An Exhilarating Night With The Saddest Teams In Baseball
3:21 PM EDT on April 25, 2023
The Angels cannot win. This we know. Two of the greatest players in history, game-altering talents left to rot, Tungsten Arm O'Doyle of the Akron Groomsmen, and so forth. The Oakland A's also cannot win, though their losing at least observes a certain logic. They are the worst team in baseball because they were built to be the worst team in baseball. If they're losing about 80 percent of their games right now, they are only getting what they deserve. Each losing team is a loser in its own way, but of these two best-in-class losers, which team's compulsion to lose is stronger? The Angels and A's play each other nine more times this season, so we'll have many opportunities to find out. But here, from last night's clash of losers, are some preliminary results:
Angels starter José Suarez gives up back-to-back solo homers to Brent Rooker and Jesús Aguilar in the first inning. Rooker, by the way, might be the one pleasant surprise in Oakland this season. The outfielder is 28 years old and was DFA'd by the Royals this fall before becoming an everyday player with the A's; he has six home runs and a 1.170 OPS on the season. His Baseball Savant page, hue-wise, looks like when Kramer had the Kenny Rogers Roasters sign beaming into his apartment. Later in this game, he will be pitched to like Barry Bonds, and it will be very funny, but we have lots of stuff to get to before then. Angels starter José Suarez gives up back-to-back solo homers to Brent Rooker and Jesús Aguilar in the third inning. Do you need a copy editor? Have you suffered a head injury? you are thinking, because the sentence I just wrote is nearly identical to the sentence that began this paragraph. I don't and I haven't. In fact, this pitcher gave up back-to-back homers to the same pair of hitters twice in the first three innings. The A's have a 7-1 lead.
But the thing about A's pitching is that the runs don't really count as "insurance" until the lead is in the teens. Just 23 games into the season, Oakland's pitching staff is already worth three wins below replacement by the FanGraphs metric. The team ERA is an MLB-worst 7.98. So after giving up a solo home run to Brandon Drury in the bottom of the third, A's starter Ken Waldichuk has only a 7-2 lead to work in the bottom of the sixth.
Mike Trout begins the sixth with a single; he will end it with a strikeout. Between those at-bats, the Angels claw all the way back. Trout's single is followed by a double, double, strikeout—here Waldichuk is pulled for James Kaprielian—wild pitch, walk, walk, single, and then the game-tying double from rookie shortstop Zach Neto. Neto, selected in the first round of last summer's draft, was called up unusually fast for an MLB prospect, but his presence doesn't rank among the 15 weirdest things in this game, so we'll congratulate him and move on.
The Angels' momentum carries over into the seventh, where a couple hits give the Angels another run. The extremely freakin' back Angels lead, 8-7.
It's So Over:
It is the top of the ninth. An Angels victory is in sight. But it's never so easy as seeing victory, is it? Rather than record three outs like a normal reliever, Andrew Wantz walks the first two A's hitters he faces. Dammit!! God dammit!! Wantz is replaced by Jaime Barria, who makes one out and then gives up a single to load the bases. I consider switching to the Lakers game, but I want to watch Brent Rooker, so I can tell my children about him one day. He draws a four-pitch RBI walk. The game is tied, 8-8.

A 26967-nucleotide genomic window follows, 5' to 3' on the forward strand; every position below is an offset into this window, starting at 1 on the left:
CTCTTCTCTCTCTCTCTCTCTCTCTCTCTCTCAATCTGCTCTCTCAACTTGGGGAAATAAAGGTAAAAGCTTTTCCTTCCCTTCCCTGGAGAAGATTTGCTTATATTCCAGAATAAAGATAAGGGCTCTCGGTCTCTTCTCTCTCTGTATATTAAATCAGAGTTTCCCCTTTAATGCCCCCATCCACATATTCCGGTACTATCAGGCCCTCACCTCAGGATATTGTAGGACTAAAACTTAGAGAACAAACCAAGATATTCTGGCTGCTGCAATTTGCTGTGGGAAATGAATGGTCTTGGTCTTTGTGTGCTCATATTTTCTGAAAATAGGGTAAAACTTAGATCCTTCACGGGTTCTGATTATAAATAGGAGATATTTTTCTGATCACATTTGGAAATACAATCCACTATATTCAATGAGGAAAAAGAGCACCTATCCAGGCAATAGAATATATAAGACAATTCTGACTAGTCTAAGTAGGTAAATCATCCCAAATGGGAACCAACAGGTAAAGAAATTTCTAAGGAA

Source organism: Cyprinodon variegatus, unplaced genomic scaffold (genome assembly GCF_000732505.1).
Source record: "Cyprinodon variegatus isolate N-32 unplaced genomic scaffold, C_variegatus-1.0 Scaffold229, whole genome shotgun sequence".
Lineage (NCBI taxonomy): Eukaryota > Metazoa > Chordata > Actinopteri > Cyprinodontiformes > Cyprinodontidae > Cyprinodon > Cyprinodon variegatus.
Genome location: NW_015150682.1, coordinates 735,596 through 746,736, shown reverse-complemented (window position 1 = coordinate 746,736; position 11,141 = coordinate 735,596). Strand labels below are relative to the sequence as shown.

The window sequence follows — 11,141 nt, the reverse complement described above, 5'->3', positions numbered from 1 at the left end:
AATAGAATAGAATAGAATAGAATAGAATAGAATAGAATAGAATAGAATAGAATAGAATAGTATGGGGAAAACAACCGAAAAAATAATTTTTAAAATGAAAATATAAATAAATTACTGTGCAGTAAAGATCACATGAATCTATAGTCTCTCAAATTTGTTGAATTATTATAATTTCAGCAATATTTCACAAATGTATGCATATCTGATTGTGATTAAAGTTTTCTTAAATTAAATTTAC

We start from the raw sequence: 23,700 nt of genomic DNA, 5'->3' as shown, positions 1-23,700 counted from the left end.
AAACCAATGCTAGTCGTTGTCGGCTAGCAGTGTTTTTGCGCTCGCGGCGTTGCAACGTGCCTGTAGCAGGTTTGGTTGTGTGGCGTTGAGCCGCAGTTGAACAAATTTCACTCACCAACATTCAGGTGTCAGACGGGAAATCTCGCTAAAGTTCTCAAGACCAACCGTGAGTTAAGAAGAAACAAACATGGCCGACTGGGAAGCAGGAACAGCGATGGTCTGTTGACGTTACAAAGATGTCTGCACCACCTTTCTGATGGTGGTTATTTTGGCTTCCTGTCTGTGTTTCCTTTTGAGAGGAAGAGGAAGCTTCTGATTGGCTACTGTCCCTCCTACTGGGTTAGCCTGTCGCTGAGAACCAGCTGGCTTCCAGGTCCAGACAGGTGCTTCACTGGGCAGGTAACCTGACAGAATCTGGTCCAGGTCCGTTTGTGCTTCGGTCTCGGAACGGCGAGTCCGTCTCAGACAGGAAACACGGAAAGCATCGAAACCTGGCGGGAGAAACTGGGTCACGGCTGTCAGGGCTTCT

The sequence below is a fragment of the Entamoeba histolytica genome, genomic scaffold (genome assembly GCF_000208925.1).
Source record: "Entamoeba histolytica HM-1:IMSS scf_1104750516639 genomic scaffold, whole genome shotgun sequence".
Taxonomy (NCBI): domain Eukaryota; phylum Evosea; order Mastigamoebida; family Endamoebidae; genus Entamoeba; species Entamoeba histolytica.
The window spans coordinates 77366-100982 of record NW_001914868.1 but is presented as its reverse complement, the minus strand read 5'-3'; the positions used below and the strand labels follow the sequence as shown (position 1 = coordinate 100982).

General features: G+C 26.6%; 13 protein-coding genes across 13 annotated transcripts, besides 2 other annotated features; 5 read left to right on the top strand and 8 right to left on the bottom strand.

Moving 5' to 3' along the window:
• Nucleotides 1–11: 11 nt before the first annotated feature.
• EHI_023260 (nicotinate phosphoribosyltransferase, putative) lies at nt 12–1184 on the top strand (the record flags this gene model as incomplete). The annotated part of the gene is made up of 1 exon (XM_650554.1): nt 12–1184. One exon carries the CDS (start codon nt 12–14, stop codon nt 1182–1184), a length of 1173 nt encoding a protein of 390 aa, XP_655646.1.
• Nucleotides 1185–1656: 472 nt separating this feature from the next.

We're So Back:
I consider switching to the Kraken game. The bases are still loaded, and A's catcher Shea Langeliers blasts a Barria slider deep to left. In the air, it is so over. But then, we're so back: Taylor Ward robs Langeliers of the go-ahead grand slam at the short wall. Ward should not be confused with Tyler Wade, who was also in this game, but playing in the infield for the A's. Wade, not Ward, put together the worst at-bat I've seen in my life—it actually took place between the Rooker walk and the Langeliers flyout. Wade, having just seen the pitcher allow a four-pitch walk, chases the first two pitches Barria throws and then takes a called third down the middle. So thanks to both Taylor Ward and Tyler Wade—who otherwise shouldn't be thanked for anything ever, and should be arrested—the game remains tied, 8-8.
It's So Fucking Over:
This is gross. This is really gross. I should have switched to the Kraken game. Everyone's talking about LeBron James and Dillon Brooks! I could have been watching that! The heart of the Angels' order cannot walk it off in the bottom of the ninth, and we are in extra innings. This Barria guy is still on the mound, and things are going for him about the same way they were going when we last saw him. Brent Rooker is (wisely) intentionally walked, but his teammates chip in with a few sharp singles and a double. That should do it. The A's have an 11-8 lead.
We Never Left:
But the thing about A's pitching is that Jeurys Familia is the closer. I think the Lakers game might be over. I am going to switch to the Kraken game when Brandon Drury homers and suddenly it is a one-run game with no outs.
Even when Familia does record a first out in the next at-bat, it is really a stolen-valor out; Luis Rengifo singled and then got thrown out when he tried stretching it into a double. These teams are horrible. Matt Thaiss walks!!! Zach Neto gets plunked!!! Taylor Ward does his best Tyler Wade impression and strikes out. But there are runners at first and second with two outs, and up to bat is Mike Trout, the greatest hitter of his era!!! Who would you rather have in this spot? They are going to do this!!! They are so back!!!! The A's are going to score three runs in the 10th inning and LOSE. The A's have an 11-10 lead.
It Never Began:
Trout grounds out. A's win, 11-10.